Advocacy for Archaeology: How Does a 35-Year Effort End Up in Failure and What to Do about It?
Author(s): Marley Brown
This is an abstract from the "SAA 2023: Individual Abstracts" session, at the 88th annual meeting of the Society for American Archaeology.
Thirty-five years of very active advocacy of the importance of the archaeological record of Bermuda, England’s second and oldest continuing New World colony, has had little or no effect. Unlike many places in the world, which have embraced the scholarly significance of historical archaeology only within the past two decades, Bermuda continues to ignore what remains of a remarkable terrestrial archaeological heritage. In part the result of a deserved emphasis on underwater archaeology, the lack of preservation of terrestrial archaeological sites reflects a combination of political factors on the island, Chief among these is the continuing conflict between two narratives—that evidence of the first permanent English settlement and it’s surviving World Heritage legacy should be the focus of attention, versus the argument that the importance of heritage should be to illustrate the crippling effects of enslavement on the majority of Bermuda’s population. The single active archaeological project on Bermuda examines the former; there are no projects currently examining the latter. Prior research since 1988, however, has produced much archaeological evidence that can be reanalyzed and productively employed to address this conflict in heritage values on Bermuda and potentially lead to a concerted program of archaeological preservation.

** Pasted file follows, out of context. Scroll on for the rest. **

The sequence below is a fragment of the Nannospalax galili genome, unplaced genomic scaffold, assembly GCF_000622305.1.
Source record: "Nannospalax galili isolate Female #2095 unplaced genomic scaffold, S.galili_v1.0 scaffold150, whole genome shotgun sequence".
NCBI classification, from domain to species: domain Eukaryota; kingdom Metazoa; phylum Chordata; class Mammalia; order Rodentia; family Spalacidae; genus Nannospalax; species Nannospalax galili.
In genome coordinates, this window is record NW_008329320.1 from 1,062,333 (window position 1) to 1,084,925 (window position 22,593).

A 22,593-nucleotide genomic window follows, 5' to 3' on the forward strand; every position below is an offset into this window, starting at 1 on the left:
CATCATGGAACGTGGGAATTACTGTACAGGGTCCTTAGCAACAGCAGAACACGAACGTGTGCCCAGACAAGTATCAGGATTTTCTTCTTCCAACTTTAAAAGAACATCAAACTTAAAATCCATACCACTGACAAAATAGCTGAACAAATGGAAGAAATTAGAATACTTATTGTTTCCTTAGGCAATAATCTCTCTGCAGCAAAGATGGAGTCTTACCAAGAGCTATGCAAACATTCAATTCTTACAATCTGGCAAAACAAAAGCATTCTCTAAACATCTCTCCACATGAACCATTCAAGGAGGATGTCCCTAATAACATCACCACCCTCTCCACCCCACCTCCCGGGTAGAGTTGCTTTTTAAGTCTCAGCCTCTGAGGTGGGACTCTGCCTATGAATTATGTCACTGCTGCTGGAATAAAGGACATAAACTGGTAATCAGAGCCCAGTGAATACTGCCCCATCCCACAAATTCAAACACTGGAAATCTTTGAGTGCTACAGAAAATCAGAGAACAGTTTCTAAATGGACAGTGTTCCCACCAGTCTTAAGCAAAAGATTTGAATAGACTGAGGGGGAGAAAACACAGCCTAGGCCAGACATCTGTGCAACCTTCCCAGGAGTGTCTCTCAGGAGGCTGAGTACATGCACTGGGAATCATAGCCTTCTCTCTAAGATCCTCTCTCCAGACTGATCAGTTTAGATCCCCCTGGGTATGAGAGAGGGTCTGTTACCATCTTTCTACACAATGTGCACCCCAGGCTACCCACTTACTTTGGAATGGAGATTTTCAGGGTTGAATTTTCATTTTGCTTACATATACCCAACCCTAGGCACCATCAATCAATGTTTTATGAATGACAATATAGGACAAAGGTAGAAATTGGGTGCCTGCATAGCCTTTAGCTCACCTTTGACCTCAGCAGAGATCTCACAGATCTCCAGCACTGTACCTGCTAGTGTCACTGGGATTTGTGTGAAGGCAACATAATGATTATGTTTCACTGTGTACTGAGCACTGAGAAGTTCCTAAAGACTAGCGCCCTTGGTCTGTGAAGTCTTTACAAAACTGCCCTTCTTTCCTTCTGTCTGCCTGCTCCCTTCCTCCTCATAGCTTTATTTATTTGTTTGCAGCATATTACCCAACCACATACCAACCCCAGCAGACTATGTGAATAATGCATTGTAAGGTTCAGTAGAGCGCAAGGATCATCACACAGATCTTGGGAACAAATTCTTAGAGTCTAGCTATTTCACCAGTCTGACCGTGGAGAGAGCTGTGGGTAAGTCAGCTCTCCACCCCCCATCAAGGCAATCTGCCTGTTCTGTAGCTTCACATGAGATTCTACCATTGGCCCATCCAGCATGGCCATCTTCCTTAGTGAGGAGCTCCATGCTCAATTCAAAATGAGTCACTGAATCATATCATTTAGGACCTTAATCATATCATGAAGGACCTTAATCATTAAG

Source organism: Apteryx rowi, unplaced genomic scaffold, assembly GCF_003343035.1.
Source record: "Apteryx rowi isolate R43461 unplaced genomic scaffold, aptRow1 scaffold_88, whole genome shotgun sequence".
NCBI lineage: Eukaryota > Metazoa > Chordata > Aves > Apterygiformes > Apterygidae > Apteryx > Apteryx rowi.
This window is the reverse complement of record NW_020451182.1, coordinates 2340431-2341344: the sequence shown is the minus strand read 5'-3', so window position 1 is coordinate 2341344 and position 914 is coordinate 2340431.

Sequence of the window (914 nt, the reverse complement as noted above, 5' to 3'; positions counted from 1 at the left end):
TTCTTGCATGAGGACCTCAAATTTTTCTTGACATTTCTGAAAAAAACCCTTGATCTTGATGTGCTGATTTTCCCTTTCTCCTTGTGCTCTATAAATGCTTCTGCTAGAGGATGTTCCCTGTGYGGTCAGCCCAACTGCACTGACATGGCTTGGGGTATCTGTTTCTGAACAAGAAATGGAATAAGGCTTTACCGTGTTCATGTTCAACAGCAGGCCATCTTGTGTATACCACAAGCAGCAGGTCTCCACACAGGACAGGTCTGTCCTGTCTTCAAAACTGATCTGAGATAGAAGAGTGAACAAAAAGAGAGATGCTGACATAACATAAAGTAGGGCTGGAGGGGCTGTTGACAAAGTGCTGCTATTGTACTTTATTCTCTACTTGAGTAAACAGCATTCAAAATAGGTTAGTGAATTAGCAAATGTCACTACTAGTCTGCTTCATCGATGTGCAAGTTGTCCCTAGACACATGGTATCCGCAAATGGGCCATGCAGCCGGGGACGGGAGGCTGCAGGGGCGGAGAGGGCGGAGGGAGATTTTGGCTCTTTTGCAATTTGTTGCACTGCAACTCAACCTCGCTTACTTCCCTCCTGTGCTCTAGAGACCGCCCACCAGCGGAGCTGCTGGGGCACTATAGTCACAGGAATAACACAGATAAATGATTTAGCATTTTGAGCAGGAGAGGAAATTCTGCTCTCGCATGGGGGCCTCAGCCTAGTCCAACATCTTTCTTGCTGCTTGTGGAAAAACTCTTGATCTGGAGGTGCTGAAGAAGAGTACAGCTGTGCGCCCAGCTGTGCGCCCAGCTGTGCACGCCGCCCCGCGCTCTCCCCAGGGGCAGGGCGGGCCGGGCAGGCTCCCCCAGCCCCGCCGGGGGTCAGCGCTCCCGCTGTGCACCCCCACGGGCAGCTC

Cite this Record
Advocacy for Archaeology: How Does a 35-Year Effort End Up in Failure and What to Do about It?. Marley Brown. Presented at The 88th Annual Meeting of the Society for American Archaeology. 2023 ( tDAR id: 474976)
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min long: -97.031; min lat: 0 ; max long: 10.723; max lat: 64.924 ;
Abstract Id(s): 37342.0